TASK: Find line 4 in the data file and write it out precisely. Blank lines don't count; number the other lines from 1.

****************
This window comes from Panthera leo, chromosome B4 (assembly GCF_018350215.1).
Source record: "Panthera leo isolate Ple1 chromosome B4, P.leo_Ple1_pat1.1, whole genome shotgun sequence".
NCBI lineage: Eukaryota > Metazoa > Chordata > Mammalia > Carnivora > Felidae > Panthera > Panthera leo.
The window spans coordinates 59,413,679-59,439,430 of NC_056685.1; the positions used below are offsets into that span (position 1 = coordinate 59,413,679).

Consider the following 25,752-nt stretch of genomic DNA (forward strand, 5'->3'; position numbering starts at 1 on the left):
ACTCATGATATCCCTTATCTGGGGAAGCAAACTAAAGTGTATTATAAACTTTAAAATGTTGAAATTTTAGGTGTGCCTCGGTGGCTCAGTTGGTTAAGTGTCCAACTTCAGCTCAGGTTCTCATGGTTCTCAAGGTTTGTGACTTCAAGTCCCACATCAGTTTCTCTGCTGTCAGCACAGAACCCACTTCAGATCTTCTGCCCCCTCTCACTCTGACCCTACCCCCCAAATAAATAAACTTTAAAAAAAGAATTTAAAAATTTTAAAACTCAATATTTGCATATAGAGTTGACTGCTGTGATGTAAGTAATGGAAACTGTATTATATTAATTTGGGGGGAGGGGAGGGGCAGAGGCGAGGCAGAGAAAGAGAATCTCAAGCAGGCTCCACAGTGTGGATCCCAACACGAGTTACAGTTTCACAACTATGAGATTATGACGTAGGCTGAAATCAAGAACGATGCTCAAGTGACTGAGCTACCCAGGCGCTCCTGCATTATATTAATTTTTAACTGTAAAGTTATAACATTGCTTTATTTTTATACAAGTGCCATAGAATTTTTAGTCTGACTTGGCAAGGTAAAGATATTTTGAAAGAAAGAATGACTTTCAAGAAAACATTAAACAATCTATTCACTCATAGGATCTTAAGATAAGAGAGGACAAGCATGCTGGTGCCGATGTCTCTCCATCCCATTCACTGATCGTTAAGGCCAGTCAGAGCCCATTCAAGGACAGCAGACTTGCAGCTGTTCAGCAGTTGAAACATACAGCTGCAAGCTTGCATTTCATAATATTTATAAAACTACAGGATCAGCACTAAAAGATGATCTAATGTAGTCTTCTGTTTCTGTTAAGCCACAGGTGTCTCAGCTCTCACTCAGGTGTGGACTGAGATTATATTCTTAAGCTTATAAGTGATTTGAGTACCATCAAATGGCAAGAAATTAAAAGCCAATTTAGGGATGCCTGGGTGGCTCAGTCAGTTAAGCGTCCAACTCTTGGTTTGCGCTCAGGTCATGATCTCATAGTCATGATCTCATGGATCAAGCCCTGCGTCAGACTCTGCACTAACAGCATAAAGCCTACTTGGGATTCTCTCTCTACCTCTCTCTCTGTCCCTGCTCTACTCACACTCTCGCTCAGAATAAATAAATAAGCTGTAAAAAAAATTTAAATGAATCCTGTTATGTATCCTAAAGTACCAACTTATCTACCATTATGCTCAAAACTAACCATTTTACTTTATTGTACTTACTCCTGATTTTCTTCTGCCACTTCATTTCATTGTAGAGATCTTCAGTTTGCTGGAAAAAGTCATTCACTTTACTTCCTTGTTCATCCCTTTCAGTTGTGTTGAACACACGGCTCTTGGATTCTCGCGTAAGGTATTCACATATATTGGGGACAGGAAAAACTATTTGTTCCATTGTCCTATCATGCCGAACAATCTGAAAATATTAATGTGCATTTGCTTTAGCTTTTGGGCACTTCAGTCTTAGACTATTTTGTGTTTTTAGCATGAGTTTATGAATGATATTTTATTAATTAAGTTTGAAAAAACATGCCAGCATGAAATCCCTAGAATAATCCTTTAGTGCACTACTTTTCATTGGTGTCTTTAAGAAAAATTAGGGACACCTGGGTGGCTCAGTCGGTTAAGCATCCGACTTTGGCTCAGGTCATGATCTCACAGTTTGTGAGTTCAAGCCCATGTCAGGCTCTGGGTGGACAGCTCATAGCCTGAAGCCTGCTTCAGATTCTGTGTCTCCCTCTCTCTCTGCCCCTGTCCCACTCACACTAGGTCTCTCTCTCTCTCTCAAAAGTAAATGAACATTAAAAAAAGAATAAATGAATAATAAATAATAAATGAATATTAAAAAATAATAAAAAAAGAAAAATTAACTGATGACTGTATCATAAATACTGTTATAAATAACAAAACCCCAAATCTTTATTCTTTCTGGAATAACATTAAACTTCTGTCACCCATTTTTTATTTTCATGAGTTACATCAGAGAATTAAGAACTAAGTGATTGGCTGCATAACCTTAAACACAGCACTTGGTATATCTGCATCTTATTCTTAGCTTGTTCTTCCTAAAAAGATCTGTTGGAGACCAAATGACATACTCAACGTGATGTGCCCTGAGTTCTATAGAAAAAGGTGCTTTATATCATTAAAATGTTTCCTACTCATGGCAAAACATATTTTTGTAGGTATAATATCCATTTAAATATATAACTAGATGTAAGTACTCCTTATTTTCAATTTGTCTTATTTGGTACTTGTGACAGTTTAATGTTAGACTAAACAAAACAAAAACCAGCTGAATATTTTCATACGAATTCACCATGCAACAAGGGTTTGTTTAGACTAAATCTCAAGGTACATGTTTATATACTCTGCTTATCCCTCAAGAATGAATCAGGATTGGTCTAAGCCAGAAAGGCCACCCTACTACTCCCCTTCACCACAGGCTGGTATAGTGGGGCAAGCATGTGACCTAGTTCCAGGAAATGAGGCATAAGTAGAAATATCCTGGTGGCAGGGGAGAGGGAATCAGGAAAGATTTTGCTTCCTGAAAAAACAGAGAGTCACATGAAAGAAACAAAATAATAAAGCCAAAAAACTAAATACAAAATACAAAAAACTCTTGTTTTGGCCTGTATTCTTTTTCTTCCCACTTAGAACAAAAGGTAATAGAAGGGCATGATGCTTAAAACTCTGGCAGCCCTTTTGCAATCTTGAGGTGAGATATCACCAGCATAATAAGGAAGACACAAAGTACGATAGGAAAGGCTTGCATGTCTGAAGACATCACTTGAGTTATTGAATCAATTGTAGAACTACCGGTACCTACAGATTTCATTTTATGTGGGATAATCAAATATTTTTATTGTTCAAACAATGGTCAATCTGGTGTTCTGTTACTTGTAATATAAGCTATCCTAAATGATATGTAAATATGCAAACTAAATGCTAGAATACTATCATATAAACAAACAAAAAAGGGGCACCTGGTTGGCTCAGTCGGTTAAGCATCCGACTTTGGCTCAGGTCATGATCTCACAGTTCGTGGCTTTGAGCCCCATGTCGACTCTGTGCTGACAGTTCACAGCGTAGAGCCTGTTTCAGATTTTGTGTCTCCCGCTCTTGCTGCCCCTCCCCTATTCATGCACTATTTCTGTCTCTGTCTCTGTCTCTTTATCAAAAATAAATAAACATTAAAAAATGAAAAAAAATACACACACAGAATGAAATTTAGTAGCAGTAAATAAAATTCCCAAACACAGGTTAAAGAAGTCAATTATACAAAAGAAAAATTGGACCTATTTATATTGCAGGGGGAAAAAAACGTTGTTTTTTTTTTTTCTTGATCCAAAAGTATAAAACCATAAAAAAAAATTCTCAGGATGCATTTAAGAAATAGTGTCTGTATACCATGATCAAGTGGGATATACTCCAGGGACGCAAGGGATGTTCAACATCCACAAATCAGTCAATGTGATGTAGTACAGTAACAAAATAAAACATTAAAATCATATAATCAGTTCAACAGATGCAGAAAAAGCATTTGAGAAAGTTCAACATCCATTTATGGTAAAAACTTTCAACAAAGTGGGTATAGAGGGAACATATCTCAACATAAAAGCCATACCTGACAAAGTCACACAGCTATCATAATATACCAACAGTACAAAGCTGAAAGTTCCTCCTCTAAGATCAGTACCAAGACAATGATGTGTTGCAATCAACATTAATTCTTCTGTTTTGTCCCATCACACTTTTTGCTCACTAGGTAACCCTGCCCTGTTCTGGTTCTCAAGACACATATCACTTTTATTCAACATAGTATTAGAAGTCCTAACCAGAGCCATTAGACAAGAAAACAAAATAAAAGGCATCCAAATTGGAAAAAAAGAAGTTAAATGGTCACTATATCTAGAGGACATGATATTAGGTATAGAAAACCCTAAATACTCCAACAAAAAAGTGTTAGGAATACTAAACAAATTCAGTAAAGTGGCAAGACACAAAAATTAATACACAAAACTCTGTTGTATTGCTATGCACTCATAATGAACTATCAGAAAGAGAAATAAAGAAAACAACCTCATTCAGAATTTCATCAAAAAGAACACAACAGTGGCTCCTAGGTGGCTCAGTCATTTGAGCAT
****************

The window spans coordinates 59,413,679-59,439,430 of NC_056685.1; the positions used below are offsets into that span (position 1 = coordinate 59,413,679).